Our expert says:
Eish. Making new mistakes can be justifiable, if they mean one is sincerely trying to develop and if one learns from them. Simply repeating the old mistakes is of no value whatever.
And as in the situation you describe, a "mistake" of such proportions - abandoning spouse and child, and walking off with the money just to marinade yourself in some dumb drugs, no, that's hardly to be allowed.
But of course he sneakily managed all that on his own - you had no change to allow or disallow it.
If he EVER sees or contacts DRUG friends ( who are no friends at all, merely hunting partners ) that's usually a sign of where he's headed.
If he returns, and he may well do so, the real issue is what to do then. Forgive and forget would be a really foolish response, frankly.
Let him propose how he plans to make it nearly impossible for him to do this again. For instance, all money should be in an account he cannot ever use on his own, without your counter-signature.
And ask him to suggest how he is going to explain this to his daughter.
You say you don't want to keep her from her dad - from WHICH dad ? From the loving and good guy he can be ? Probably not ( though if the absences are frequent enough, getting to know that guy if he's going to hide himself away again in a chemical cloud, is not benefiial to her - it could increase her sense of loss. or keep her from the drugged out and selfish guy ? Well, there definitely no benefit to her to contact him when he's in that state.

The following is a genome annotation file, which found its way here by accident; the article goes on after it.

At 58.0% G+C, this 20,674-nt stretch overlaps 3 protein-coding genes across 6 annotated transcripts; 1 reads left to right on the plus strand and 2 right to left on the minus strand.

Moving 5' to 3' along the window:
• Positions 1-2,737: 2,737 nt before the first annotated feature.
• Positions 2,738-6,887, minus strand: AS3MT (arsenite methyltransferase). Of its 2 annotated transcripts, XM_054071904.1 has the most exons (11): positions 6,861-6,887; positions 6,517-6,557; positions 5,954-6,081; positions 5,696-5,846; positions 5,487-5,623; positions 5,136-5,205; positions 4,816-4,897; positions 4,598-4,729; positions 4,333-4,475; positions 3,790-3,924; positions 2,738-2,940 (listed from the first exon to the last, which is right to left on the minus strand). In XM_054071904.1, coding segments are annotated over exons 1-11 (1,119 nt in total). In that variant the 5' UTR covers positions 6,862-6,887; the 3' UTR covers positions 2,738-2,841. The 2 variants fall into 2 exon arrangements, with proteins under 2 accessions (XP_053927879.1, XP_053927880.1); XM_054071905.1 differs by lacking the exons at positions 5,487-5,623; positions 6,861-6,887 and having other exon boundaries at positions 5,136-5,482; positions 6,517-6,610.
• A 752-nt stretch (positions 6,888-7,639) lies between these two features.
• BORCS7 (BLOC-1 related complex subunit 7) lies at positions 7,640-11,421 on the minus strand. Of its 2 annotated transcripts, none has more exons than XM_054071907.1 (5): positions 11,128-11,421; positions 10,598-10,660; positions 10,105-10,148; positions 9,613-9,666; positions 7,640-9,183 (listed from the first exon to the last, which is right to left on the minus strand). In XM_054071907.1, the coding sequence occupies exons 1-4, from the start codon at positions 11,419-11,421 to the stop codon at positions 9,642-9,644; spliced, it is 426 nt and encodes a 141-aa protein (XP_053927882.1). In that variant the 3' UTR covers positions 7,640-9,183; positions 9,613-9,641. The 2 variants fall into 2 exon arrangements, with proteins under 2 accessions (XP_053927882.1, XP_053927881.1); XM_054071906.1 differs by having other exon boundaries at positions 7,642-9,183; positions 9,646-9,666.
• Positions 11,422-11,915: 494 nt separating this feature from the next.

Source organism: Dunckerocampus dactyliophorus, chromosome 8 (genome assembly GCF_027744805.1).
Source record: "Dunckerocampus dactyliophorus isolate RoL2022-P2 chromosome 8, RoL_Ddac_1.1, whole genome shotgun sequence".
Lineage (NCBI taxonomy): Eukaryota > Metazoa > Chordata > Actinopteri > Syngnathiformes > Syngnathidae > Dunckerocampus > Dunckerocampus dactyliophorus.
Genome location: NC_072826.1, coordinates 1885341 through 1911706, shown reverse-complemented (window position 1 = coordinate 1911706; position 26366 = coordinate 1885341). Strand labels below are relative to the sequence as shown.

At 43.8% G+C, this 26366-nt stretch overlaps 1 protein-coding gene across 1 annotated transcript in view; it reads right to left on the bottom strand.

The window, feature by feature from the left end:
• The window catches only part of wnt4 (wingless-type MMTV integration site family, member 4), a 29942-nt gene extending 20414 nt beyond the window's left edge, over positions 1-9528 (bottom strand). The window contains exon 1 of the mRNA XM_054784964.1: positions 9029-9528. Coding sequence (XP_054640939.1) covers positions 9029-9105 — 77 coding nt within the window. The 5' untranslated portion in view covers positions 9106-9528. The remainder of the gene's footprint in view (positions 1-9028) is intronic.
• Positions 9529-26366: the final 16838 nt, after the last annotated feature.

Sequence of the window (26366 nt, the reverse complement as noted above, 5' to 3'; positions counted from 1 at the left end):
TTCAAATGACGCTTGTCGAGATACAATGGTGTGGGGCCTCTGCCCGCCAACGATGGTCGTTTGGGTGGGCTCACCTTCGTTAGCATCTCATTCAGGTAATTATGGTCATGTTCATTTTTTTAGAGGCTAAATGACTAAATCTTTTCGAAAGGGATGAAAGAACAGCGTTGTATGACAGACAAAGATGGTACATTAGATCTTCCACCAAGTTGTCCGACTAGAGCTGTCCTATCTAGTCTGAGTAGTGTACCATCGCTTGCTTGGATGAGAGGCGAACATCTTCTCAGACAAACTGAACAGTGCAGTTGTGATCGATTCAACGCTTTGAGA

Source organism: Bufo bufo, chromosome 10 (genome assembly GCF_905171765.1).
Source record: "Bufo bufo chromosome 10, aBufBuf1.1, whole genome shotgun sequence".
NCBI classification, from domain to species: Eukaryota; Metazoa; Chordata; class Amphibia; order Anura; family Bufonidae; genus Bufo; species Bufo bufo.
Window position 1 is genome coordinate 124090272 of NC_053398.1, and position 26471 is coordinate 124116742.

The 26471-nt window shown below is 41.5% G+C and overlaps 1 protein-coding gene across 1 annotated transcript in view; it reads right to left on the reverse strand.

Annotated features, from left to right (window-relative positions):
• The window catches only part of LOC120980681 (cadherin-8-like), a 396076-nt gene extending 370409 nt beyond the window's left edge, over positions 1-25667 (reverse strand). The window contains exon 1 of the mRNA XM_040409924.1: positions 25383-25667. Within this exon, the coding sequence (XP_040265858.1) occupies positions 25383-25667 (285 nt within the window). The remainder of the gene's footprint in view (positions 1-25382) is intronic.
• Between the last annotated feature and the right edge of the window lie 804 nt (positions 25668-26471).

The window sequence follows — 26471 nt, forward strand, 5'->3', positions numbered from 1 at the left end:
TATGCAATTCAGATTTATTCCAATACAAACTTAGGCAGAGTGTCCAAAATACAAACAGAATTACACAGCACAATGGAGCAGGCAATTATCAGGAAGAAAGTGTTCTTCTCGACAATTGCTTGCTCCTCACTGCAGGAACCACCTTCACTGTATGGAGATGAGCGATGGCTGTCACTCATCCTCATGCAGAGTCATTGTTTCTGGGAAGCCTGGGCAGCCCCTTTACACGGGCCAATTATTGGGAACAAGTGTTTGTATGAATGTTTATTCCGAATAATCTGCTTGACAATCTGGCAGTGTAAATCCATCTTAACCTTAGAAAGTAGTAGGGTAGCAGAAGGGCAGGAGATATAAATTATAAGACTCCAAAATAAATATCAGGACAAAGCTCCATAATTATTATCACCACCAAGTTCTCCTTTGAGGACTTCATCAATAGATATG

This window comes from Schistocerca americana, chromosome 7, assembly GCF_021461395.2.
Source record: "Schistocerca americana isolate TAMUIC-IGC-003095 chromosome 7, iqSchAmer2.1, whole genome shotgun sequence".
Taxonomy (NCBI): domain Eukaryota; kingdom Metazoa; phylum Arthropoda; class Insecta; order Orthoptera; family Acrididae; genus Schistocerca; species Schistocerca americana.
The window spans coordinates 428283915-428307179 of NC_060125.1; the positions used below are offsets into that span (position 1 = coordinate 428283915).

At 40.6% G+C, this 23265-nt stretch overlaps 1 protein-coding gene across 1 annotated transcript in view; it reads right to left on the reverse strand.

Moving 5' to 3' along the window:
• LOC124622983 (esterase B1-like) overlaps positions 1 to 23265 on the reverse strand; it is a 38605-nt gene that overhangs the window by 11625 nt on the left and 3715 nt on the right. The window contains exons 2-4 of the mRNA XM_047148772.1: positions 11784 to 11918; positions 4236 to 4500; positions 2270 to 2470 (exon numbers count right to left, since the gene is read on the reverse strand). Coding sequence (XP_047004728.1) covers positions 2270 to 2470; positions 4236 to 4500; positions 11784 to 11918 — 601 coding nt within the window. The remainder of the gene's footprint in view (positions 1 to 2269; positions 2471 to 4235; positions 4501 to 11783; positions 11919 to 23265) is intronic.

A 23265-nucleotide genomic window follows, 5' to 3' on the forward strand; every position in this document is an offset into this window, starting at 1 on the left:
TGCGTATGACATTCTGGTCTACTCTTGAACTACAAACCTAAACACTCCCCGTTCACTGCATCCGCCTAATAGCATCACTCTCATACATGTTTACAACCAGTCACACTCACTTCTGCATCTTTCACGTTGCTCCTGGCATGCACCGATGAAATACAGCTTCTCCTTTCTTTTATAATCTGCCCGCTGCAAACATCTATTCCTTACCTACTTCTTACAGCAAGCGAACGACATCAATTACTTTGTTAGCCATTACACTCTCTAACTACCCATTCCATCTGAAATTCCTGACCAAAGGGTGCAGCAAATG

If you want to go it alone from here on, kids are not automatically damaged by lacking one parent - rather one conststently loving caregiver than a part-time dad, part-time deadbeat.
If you want to consider allowing him back, think very caefully, ask the sort of questions I've sigested, and discuss this with a counsellor with real experience with druggies - and a plan must include his continuing involvement in an anti-drug program.
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